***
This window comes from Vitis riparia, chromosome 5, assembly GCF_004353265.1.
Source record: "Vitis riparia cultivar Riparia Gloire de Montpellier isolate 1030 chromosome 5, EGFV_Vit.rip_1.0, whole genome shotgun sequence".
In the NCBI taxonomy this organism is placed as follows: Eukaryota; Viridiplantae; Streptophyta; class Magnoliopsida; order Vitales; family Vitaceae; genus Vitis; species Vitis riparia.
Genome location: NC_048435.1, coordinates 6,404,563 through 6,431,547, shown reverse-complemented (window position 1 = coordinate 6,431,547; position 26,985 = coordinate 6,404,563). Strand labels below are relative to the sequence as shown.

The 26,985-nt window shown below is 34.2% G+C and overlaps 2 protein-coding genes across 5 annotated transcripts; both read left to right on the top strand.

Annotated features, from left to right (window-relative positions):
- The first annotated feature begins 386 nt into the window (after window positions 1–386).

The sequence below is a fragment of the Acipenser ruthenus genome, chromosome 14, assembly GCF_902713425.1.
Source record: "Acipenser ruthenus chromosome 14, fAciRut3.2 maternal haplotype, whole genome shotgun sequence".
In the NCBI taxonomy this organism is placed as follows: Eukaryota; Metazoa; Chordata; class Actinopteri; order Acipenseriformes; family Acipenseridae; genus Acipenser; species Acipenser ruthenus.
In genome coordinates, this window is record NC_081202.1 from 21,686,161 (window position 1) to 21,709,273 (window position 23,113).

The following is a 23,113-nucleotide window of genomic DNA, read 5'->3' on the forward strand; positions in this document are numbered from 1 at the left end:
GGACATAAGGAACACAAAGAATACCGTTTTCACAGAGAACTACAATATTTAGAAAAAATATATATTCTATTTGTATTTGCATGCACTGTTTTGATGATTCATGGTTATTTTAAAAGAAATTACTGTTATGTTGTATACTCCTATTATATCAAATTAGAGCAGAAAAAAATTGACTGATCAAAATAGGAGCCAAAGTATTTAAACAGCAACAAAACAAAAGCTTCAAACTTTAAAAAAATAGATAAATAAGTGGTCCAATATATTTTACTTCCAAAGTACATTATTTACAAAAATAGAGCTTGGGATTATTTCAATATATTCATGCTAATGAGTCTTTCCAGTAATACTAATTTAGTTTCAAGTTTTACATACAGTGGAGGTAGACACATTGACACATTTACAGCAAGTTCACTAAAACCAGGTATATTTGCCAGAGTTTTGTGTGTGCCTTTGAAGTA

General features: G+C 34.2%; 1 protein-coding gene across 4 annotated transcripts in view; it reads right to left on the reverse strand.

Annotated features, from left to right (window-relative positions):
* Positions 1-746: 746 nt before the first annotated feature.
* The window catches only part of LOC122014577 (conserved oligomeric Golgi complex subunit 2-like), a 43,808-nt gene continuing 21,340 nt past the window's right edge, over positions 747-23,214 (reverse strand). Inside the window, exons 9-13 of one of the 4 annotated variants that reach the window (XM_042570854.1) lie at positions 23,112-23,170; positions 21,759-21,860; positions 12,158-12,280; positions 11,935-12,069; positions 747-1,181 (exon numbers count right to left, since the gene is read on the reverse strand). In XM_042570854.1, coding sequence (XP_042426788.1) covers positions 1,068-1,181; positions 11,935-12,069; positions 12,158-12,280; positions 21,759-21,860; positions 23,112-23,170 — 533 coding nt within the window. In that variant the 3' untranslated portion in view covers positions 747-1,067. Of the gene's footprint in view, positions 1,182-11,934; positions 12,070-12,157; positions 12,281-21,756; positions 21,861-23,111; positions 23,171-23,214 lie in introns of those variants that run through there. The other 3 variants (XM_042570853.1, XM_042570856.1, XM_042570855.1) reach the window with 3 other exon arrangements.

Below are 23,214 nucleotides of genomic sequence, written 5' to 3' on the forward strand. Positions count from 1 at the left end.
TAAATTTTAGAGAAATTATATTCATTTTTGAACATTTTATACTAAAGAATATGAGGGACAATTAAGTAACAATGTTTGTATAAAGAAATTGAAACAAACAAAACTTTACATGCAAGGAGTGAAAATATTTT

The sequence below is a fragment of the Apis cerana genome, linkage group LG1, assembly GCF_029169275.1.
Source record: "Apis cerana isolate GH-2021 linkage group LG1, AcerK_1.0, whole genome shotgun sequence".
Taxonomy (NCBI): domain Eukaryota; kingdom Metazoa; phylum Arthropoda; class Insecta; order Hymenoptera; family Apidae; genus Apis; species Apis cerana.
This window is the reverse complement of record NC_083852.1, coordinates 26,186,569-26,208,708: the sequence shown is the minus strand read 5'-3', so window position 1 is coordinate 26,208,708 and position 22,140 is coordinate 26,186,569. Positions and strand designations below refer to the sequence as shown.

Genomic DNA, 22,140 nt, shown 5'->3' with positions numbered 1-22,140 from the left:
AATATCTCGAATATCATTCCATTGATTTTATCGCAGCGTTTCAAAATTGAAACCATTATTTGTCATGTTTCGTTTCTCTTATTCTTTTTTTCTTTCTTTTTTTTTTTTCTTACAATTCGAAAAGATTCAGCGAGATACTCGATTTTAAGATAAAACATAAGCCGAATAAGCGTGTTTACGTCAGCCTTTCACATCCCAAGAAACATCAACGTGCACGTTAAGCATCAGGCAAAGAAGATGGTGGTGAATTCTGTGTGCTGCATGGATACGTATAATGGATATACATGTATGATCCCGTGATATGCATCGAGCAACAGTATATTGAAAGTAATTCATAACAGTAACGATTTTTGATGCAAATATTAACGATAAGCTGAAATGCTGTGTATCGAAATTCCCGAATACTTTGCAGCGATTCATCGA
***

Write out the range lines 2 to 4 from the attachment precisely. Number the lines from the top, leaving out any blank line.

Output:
Source record: "Vitis riparia cultivar Riparia Gloire de Montpellier isolate 1030 chromosome 5, EGFV_Vit.rip_1.0, whole genome shotgun sequence".
In the NCBI taxonomy this organism is placed as follows: Eukaryota; Viridiplantae; Streptophyta; class Magnoliopsida; order Vitales; family Vitaceae; genus Vitis; species Vitis riparia.
Genome location: NC_048435.1, coordinates 6,404,563 through 6,431,547, shown reverse-complemented (window position 1 = coordinate 6,431,547; position 26,985 = coordinate 6,404,563). Strand labels below are relative to the sequence as shown.